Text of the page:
You have probably seen my posts and comments regarding my Pan American dating study in other threads. I decided, I needed to consolidate and start a new thread so those interested can participate, comment or just observe. For those interested in the Cavalier line, I will continue posting those results on the "Cavalier Production Dates?" thread
The results of the brass study are posted on the Conn Loyalist site and horn-u-copia site. Since posting the updated system,the brass sample has grown 20% and the results are still valid. I continue to gather the brass as the next step is to determine the production of the different instrument types.
I started gathering serial numbers for Pan American woodwinds back in January to prove they are under a system different than brass. By March, I was able to prove this owing to several duplicated numbers.
Currently the sample has grown to 873 examples with 693 saxes and 155 woodwinds. I am continuing together examples and documentation so I can use all the help I can get.
To establish a dating system, the sax count is statistically sufficient, but the documentation to support the dating of key changes in the line is relatively scarce.
Here's where I am so far:
1) Saxes and woodwinds may have different serial number systems. This comes from the known time periods of certain contemporary models not being congruent and the woodwinds not using a "P"or "W" prefix.
2) The lowest Sax number to date is P1001. This may be the start of the line as of 1919, when the Pan American factory opened. it happens to be a Selmer American stencil Bass. Pan American was incorporated in July 1919 and the factory officially opened in November. In the trades 1919 seems to also be the reference date for anniversaries.
3) There are stencils, commonly referred to as Conn stencils from the 1917-1918 time period. Since Pan American as a line was started in 1917 and these stencils have differences from the standard Conn line, I would classify them as Pan American stencils, not Conn. Wurlitzer and Bruno samples have been found. This would be consistent with the brass, with the exception that the brass did start from serial 1 and went to"P" with serials in the P13000 range.
4) All so called Conn stencils after 1919 are from the Pan American factory, line and share the Pan American serial numbers and features. I would call these Pan American stencils. After 1930,all so called Conn Stencils come from either the Pan American or Cavalier lines and share their respective serial numbers or features.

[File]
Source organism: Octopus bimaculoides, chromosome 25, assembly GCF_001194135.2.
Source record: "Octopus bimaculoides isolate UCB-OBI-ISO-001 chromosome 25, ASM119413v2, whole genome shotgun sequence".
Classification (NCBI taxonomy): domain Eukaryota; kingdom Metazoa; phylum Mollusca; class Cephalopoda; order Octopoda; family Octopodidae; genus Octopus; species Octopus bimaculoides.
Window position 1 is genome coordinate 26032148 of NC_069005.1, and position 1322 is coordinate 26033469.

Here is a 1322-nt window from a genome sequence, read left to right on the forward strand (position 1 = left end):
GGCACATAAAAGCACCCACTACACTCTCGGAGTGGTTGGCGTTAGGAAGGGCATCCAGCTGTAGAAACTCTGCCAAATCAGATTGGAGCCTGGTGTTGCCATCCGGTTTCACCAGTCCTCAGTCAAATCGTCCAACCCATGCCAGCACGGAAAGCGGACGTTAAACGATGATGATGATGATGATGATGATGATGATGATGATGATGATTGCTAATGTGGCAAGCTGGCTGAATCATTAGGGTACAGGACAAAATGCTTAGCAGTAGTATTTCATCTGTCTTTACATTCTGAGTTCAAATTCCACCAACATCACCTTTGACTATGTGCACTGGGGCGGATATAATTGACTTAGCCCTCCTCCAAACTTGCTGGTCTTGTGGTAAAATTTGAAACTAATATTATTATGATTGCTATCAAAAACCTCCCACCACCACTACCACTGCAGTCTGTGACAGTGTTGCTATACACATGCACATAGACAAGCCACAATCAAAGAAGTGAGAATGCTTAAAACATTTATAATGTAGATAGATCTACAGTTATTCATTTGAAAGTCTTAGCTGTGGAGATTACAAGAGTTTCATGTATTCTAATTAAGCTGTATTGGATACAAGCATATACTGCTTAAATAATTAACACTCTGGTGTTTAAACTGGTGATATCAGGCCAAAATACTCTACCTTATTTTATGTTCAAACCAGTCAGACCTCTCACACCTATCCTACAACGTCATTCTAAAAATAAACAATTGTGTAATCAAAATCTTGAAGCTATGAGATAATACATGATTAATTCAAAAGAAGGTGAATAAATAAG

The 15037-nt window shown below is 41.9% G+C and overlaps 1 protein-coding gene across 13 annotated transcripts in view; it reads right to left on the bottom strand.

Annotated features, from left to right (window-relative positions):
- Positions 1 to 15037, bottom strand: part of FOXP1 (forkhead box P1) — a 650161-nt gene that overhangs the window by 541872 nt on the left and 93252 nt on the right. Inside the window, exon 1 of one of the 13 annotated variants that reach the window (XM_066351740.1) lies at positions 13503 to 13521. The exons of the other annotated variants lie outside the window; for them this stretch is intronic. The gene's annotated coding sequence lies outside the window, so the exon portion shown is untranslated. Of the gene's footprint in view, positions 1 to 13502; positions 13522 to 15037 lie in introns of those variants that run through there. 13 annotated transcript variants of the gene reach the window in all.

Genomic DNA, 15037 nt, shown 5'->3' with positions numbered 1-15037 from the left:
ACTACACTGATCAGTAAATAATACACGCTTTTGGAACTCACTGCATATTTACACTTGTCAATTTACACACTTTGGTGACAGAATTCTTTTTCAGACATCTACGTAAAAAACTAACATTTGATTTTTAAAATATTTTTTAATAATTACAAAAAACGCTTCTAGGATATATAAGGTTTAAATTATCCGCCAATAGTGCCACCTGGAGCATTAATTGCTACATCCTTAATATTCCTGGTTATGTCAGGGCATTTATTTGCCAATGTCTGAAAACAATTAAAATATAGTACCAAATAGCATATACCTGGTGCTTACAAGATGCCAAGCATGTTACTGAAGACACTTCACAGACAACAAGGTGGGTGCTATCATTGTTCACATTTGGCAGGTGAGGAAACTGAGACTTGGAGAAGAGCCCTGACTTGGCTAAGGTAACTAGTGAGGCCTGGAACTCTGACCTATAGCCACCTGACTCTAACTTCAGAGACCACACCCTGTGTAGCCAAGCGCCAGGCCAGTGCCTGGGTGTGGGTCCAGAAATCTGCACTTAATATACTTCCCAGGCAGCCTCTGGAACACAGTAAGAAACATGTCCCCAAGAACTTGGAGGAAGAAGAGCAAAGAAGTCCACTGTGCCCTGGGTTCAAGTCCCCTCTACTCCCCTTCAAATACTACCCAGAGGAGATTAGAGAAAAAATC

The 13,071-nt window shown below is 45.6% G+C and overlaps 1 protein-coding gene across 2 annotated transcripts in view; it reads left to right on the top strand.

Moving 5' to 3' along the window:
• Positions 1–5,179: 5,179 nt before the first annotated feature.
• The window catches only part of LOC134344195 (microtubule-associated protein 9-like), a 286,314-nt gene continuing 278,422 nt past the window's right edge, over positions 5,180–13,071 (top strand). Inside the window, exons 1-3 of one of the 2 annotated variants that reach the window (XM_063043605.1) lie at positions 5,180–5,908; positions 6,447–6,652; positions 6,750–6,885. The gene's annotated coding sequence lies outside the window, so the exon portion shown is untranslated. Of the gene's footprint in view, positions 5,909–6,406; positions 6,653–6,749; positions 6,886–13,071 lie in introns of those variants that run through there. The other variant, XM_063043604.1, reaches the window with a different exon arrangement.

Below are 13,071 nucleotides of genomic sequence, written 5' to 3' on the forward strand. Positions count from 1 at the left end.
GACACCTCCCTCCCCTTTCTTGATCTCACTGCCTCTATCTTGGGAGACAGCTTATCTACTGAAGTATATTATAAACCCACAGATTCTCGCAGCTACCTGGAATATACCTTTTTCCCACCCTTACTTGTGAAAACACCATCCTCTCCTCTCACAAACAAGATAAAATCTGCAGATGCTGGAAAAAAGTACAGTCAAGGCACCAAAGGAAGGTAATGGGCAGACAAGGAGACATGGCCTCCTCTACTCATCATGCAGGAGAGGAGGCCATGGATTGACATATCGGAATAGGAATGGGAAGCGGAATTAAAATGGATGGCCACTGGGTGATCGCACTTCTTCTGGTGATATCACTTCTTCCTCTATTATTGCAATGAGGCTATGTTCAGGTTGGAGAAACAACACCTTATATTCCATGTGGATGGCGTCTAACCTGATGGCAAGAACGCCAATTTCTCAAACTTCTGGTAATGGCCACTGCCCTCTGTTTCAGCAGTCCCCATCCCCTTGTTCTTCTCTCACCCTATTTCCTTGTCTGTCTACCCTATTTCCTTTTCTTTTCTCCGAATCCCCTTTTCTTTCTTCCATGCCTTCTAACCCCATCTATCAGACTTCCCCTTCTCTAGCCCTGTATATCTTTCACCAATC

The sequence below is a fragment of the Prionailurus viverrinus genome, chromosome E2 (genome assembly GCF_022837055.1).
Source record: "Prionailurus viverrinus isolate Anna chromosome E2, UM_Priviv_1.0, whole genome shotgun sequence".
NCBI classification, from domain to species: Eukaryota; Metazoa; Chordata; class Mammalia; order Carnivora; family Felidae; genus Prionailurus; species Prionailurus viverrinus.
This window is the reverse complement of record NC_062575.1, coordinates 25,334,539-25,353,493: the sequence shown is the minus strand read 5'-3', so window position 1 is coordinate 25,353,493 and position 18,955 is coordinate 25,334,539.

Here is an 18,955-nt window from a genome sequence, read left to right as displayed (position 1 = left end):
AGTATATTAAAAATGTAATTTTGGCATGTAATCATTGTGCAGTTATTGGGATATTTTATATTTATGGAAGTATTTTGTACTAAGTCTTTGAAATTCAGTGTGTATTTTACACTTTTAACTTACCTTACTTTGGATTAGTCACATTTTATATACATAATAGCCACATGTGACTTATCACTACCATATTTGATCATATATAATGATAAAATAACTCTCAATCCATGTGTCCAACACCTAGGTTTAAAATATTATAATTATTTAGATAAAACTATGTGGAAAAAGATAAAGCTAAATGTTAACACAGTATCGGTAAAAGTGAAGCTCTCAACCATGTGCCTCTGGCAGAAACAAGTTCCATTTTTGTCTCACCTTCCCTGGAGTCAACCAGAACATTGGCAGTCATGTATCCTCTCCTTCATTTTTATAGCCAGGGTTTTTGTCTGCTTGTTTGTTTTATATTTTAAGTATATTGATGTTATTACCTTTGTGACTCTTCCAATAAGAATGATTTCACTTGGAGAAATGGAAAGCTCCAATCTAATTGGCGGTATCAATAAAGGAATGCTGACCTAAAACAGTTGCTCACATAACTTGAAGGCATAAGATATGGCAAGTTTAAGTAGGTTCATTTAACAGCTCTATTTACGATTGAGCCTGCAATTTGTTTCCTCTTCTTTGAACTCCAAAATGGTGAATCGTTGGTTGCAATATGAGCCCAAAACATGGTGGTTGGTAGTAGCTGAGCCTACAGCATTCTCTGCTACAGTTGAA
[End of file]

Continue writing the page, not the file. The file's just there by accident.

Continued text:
5) Pan American did have internal stencils made for the Continental Music Company or the various Conn stores. The names include America First, Liberty, Common-Wealth, Soloiste, International, Continental, Continental Colonial and Continental Clarion (Cavalier line).
6) Private label stencils are too numerous to list here, but include other manufacturers, distributors (jobbers) and retailers not owned or controlled by the Conn Ltd Organization.
7) Pan American saxes were stencils 45-47% of the time. The Cavaliers are running about 40%. The earlier years have the highest ratio of stencils for both lines.
8) Based on the examples I have seen Lafleur, was not a stencil when Conn models were included. All the ones I have seen carry the normal Conn bell stencil and serial number configuration. They seem to correspond with the contemporary Conn model and not the Pan American. Lafleur was simply a stamped designation for the British company importing the line.
9) Here are the major line changes and relative saxophone serial numbers as understood to date:
a) P1001 line starts, Haynes patent in serial number stamp. 1920
b) W8219 highest recorded "W" serial number and may be end of that configuration
c) P27598 First use of Hardy patent in serial number stamp Could be 1924-1925,need confirmation.
d) P32824 Highest "P" recorded, based on brass this could be 1929.
e) 32877 lowest non "P" recorded,also based on brass this could be 1929. However, this is a problem considering Stock market crash and next model start.
f) 46082 lowest new 1931 model recorded (first use of globe and eagle stencil) . Highest from previous 45983 models.
g) 53861 first use of "Pat App'd For" in serial number stamp. Indications of 1937.
h) 54040 - 42M introduced as Geo M Bundy (also includes 46M). Are these after the fall of France in WWII?
i) 55009 - 46M (Bandmaster Artist) highest number for both 42M and 46M
j) War conversion stated in Jun 1941, July 1942 civilian production stopped, only military allowed.
k) 57259 lowest 58M. Highest from previous models 56969 - Need confirmation of model start 58M or 60M.
l) 167283 Highest pre-consolidation serial recorded
m) There are some 50000 and 60000 serial saxes recorded.
n) Martin made Pan American Stencils.Serial numbers are martin and correspond to 1957. In the brass Blessing produced the 1957 models.
While I have possible dates for some of the model changes as mentioned above, I am looking for documentation to support them. If you have documentation, please share it so I can start to lock in the dating system.